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Russian Foreign Minister: Relations with West 'worse than Cold War'

An RAF Tornado taxi's to the threshold before taking-off. Four Royal Air Force Tornado's took off this morning from RAF Akrotiri to conduct strikes in support of Operations over the Middle East. The Tornados, flown by 31 Squadron the Goldstars, were supported by a Voyager aircraft. At 0200 UK time on 14 April, British forces joined close Allies in a precision strike on Syrian installations involved in the use of chemical weapons. The UK element of the carefully coordinated joint action was contributed by four Royal Air Force Tornado GR4s. They launched Storm Shadow missiles at a military facility ? a former missile base ? some fifteen miles west of Homs, where the regime is assessed to keep chemical weapon precursors stockpiled in breach of Syria?s obligations under the Chemical Weapons Convention. Very careful scientific analysis was applied to determine where best to target the Storm Shadows to maximise the destruction of the stockpiled chemicals and to minimise any risks of contamination to the surrounding area. The facility which was struck is located some distance from any known concentrations of civilian habitation, reducing yet further any such risk.

Diplomatic tensions between the UK and Russia deepened amid claims that Moscow was blocking investigators from reaching the site of a chemical weapons attack in Syria.

The UK said it was "essential" the Organisation for the Prohibition of Chemical Weapons (OPCW) was granted "unfettered access" to Douma.

Russia strongly denied interfering with the work of inspectors attempting to reach the site of the atrocity which the UK and Western allies have said was perpetrated by the regime of Moscow's ally Bashar Assad.

And Russian foreign minister Sergey Lavrov said relations between Moscow and the West were worse than at the time of the Cold War.

He said the UK, Nato and European Union had closed the normal channels of communication with Russia which provided safeguards against confrontation.

Asked if he felt he was in a new Cold War, Mr Lavrov told the BBC's Hardtalk: "I think it is worse, because during the Cold War there were channels of communication and there was no obsession with Russophobia, which looks like genocide by sanctions."

The UK's representative at the OPCW, Peter Wilson, said: "It is imperative that the Syrian Arab Republic and the Russian Federation offer the OPCW fact finding mission team their full co-operation and assistance to carry out their difficult task."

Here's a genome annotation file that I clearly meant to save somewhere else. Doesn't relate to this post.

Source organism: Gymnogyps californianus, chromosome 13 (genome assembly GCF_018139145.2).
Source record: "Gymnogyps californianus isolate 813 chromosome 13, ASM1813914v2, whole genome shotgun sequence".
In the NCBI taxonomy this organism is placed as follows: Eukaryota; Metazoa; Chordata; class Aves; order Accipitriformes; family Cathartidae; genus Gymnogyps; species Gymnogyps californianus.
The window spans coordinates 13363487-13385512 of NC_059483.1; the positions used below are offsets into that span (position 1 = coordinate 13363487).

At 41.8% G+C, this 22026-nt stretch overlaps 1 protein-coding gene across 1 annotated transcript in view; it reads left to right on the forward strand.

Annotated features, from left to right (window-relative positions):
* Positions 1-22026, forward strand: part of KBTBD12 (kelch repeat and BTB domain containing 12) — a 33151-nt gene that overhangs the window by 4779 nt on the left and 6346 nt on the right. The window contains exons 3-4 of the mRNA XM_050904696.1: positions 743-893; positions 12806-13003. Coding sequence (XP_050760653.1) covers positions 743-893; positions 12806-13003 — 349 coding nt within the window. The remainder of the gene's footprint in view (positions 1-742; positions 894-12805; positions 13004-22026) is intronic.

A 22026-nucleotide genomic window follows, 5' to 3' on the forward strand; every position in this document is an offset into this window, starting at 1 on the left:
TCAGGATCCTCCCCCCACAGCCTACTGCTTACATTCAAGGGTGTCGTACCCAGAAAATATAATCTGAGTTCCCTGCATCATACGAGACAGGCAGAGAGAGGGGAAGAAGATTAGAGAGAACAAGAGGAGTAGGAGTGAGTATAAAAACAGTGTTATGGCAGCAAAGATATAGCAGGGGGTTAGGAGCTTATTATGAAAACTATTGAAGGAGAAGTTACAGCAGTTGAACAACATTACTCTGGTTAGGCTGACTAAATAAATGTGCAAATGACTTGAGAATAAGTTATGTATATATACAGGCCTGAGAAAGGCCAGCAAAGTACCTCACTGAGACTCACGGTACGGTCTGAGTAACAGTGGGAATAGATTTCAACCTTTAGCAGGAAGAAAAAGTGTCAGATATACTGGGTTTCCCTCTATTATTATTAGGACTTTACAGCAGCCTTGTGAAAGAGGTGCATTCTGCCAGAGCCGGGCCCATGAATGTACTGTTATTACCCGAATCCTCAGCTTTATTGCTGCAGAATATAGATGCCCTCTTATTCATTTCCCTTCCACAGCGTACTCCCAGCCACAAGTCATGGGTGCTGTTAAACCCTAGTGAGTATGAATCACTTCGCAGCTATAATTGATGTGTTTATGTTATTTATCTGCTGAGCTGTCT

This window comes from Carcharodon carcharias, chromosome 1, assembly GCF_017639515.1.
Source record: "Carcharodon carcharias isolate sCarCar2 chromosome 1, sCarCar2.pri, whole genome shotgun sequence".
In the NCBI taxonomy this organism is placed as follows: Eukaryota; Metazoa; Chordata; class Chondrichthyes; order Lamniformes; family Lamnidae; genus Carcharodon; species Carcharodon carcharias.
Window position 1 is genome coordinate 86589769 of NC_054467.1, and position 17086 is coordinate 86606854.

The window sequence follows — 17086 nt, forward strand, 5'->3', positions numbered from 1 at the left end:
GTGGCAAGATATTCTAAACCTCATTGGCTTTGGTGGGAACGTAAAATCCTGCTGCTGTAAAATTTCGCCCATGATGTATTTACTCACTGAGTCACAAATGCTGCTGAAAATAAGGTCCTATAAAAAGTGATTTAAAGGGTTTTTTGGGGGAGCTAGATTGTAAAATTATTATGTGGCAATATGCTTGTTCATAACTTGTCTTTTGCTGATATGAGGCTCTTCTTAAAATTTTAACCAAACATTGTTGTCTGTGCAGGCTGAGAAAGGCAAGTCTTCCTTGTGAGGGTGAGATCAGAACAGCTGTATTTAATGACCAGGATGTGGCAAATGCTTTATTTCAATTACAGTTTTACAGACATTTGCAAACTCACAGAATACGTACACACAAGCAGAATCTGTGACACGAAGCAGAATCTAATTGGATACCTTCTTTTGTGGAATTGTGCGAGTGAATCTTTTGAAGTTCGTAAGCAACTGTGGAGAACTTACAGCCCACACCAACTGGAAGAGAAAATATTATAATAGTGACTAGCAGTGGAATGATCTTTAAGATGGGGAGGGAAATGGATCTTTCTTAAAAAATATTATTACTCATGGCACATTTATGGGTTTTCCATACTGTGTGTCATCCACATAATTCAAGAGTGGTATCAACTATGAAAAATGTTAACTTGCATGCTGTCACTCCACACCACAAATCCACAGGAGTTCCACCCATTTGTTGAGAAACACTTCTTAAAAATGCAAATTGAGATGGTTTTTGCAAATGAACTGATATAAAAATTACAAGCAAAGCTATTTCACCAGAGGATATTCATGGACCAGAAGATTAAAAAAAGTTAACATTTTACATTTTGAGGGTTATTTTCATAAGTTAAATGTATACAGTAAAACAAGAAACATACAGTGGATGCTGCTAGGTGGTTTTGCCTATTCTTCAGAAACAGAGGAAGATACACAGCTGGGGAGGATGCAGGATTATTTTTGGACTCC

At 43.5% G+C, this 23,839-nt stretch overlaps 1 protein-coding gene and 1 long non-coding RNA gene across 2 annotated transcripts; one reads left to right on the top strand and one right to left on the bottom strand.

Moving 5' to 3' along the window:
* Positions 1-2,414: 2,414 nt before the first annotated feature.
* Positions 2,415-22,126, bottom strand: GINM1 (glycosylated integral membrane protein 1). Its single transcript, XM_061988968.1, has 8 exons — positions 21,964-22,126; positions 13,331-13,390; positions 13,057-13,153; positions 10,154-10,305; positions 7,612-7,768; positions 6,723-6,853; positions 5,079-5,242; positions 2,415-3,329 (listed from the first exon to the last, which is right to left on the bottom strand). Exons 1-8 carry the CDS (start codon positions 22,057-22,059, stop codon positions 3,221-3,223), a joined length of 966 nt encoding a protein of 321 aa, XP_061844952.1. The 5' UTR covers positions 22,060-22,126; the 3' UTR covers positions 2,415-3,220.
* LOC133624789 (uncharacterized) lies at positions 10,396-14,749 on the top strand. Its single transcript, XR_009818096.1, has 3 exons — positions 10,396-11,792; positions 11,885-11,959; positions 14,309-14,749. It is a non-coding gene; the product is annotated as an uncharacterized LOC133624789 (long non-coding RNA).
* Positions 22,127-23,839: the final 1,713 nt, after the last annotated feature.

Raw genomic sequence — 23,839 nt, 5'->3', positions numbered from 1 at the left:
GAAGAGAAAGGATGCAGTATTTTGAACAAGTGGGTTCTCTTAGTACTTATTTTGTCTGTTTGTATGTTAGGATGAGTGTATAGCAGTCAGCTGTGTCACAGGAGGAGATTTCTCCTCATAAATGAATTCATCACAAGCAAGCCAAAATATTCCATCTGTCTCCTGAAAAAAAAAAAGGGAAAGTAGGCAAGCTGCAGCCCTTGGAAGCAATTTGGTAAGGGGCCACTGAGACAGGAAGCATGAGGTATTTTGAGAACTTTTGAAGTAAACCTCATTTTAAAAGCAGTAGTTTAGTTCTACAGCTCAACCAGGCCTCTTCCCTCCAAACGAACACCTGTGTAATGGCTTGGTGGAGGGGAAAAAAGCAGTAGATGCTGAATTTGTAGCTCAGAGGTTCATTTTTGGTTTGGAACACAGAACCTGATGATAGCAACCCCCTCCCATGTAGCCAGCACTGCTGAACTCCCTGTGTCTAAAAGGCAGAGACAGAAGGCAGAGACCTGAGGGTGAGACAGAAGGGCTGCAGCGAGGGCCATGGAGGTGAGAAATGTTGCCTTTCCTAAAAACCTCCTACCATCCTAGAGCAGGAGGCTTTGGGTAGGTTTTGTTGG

He dismissed as "ludicrous" a Russian claim the UK had helped stage the attack in Douma, which killed up to 75 people, including a number of children.

He said: "Russia has argued that the attack on Douma was somehow staged, or faked."

"They have even suggested that the UK was behind the attack. That is ludicrous."

He said Moscow was "spreading conspiracy theories and misinformation" to undermine the integrity of the OPCW's fact-finding mission to Syria.

Relations between Russia and the UK have been plunged into the deep freeze following the nerve agent attack on Sergei and Yulia Skripal in Salisbury.

The UK's claims about interference with the OPCW's work in Syria were dismissed by Moscow.

"Russia confirms its adherence to the provision of security for the mission and does not plan to interfere with its work", the country's representative at the OPCW said according to Russian news agency Tass.

Meanwhile, Mr Lavrov denied Russia had "tampered" with the site of the attack and insisted there was no proof that chemical weapons had been used.

The Russian foreign minister told the BBC: "There is no proof that on April 7 chemical weapons were used in Douma."

"I cannot be impolite to the heads of other states... but frankly speaking, all the evidence they quoted was based on media reports and social networks."

"A canister lying on a bed and the bed is intact and the window glass is not broken - look, you need to be a bit more serious."

"Why strike the day before the OPCW is going to move there and verify the fact which they assert was a fact?"

Foreign Secretary Boris Johnson insisted the strikes - co-ordinated with action by the United States and France - were "right for the UK and right for the world".

Mr Johnson, speaking at a summit of European Union foreign ministers, stressed it was "not an attempt to change the tide of the war in Syria or to have regime change" and "the Syrian war in many ways will go on in its horrible, miserable way".

"But it was the world saying that we have had enough of the use of chemical weapons, the erosion of that taboo that has been in place for 100 years has gone too far under Bashar Assad," he said.

But shadow attorney general Baroness Chakrabarti questioned the Government's justification for the airstrikes, telling BBC Radio 4's Today programme: "You can't use force under international law just to punish Syria for bad behaviour."

"You have to actually be using urgent, necessary and proportionate force. And you have to do it with the will of the world behind you."

Labour leader Jeremy Corbyn, writing in The Guardian, said: "The military action at the weekend was legally questionable."

"The Government's own justification, which relies heavily on the strongly contested doctrine of humanitarian intervention, does not even meet its own tests."

"Without UN authority it was again a matter of the US and British governments arrogating to themselves an authority to act unilaterally which they do not possess."

Main photo: Ministry of Defence Crown copyright 2018

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